The women of Antique have busy hands. These tanned and lined hands hold both straws and twines for hours on end; threading and weaving something simple into handicrafts and fabrics of grand designs.
We were lucky enough to witness how these women wove their magic on the first few hours of our trip in the province.
Tobias Fornier was the first town we visited. Together with the a busload of students from the University of the Philippines in Visayas, we watched as the members of Buri Handicraft Association, Inc. of Antique braid buri palm into baskets, bags, mats, wallets and boxes.
Buri palms, which is said to be second only when it terms to usefulness to coconuts, grow abundantly on these parts of Antique. From the dried and dyed leaves of these plants, an industry handed down from one generation to the next is born. Their products are so good it now represents their municipality’s One Town, One Product project.
The lady weavers were kind enough to show us the intricacies of weaving buris. Both students and travelers converged around a weaver as she purposely slowed her pace and taught us how to transform simple buri leaves into works of art.
Moving into the next town of Bugasong, we visited a small community of weavers at Barangay Bagtason. From Tobias Fornier’s buri palms, we now witnessed a more complex kind of weaving that’s not only popular in Antique, but the whole of Visayas as well.
Patadyongs as the Bugasongnons call it is a type of textile made from cottons, abaca and even polyester. It is quite similar to malongs of the Muslims, the difference being in its signature plaid or checkered patterns. It is often used by ladies as skirts, baby hammocks and even portable bathrooms and changing rooms during olden days.
There are stories that tell of patadyong’s roots going all the way back from when Malay datus moved to Panay to escape prosecution from their native empire in Borneo and Sumatra. According to the legend, one of the datus, Datu Lubay, taught the art of weaving to the villagers of Bugasong.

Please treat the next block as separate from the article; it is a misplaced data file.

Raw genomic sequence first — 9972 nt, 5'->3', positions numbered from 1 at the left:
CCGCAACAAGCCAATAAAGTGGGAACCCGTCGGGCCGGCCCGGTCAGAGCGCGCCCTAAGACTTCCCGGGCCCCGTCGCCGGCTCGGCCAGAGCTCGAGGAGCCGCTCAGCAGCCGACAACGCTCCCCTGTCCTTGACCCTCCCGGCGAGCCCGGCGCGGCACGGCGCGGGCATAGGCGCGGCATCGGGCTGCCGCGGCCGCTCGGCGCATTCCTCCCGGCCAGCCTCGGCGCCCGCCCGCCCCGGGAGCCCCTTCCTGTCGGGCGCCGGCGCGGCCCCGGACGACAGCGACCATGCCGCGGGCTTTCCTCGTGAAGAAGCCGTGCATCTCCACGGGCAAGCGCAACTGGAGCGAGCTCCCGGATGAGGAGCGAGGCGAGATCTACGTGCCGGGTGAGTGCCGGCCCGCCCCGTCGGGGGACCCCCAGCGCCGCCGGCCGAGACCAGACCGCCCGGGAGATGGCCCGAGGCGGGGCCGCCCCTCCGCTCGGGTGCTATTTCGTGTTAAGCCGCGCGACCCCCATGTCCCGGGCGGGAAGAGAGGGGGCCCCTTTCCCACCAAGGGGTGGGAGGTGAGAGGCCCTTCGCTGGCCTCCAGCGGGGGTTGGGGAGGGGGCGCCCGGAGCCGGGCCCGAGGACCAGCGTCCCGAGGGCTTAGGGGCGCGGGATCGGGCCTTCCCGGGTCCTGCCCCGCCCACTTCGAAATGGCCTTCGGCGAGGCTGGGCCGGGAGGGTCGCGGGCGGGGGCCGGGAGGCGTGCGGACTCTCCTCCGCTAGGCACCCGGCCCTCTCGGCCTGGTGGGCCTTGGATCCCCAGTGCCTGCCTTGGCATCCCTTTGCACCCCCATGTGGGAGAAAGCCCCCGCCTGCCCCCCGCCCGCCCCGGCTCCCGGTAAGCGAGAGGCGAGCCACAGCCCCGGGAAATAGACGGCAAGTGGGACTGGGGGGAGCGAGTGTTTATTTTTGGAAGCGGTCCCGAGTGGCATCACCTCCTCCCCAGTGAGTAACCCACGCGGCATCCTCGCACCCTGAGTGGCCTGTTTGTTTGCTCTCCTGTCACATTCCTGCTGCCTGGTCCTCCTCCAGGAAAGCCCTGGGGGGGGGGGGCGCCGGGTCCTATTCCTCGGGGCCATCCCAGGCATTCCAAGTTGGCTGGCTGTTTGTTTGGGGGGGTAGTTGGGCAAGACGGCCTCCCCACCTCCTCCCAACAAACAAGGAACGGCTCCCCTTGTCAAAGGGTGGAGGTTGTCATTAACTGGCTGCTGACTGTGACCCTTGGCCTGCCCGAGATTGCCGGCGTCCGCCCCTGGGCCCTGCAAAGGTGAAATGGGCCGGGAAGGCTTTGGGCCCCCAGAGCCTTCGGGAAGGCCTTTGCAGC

Well, I’m not really sure if the legend is true but if it is, the datu taught his villagers well. The final products I saw displayed at the Bagtason Loom Weavers Associations lobby was nothing short of astounding. Looking at the detail and intricacy of finished patadyongs and how painstakingly slow it is made simply blew my mind.
The patadyong ladies of Bagtason of course indulged us in trying the process of making one for ourselves. Trying the weaving part, we realized that this is actually the final component of making a patadyong.
Our patient weaver explained to us that there are actually six stages for this; the measurement (pagsab-ong), the thread arrangement (paglikis), the thread insertion in the binting (pagbinting), the thread insertion in the reed (pagsulod), the thread transfer from cone to talingyasan (pagtalingyas) and final the weaving part (pagpanara).
Judging how slow and hard my co-travelers concentrated on finishing a few strands of patadyong, I’m guessing it’s not gonna be any easier when my turn came. I reckon I’ll leave the art of making a patadyong to these ladies, my hands has got no magic with these fabrics.
Buri Handicraft Association, Inc. (BUHAI)
Address: Barangay Diclum, Tobias Fornier, Antique
Contact Number: (036) 320-1434
Bagtason Loom Weavers Associations (BLWA)
Address: Barangay Bagtason, Bugasong, Antique
Contact Number: (0906) 843-8687
>> Visit Antique via Katahum Tours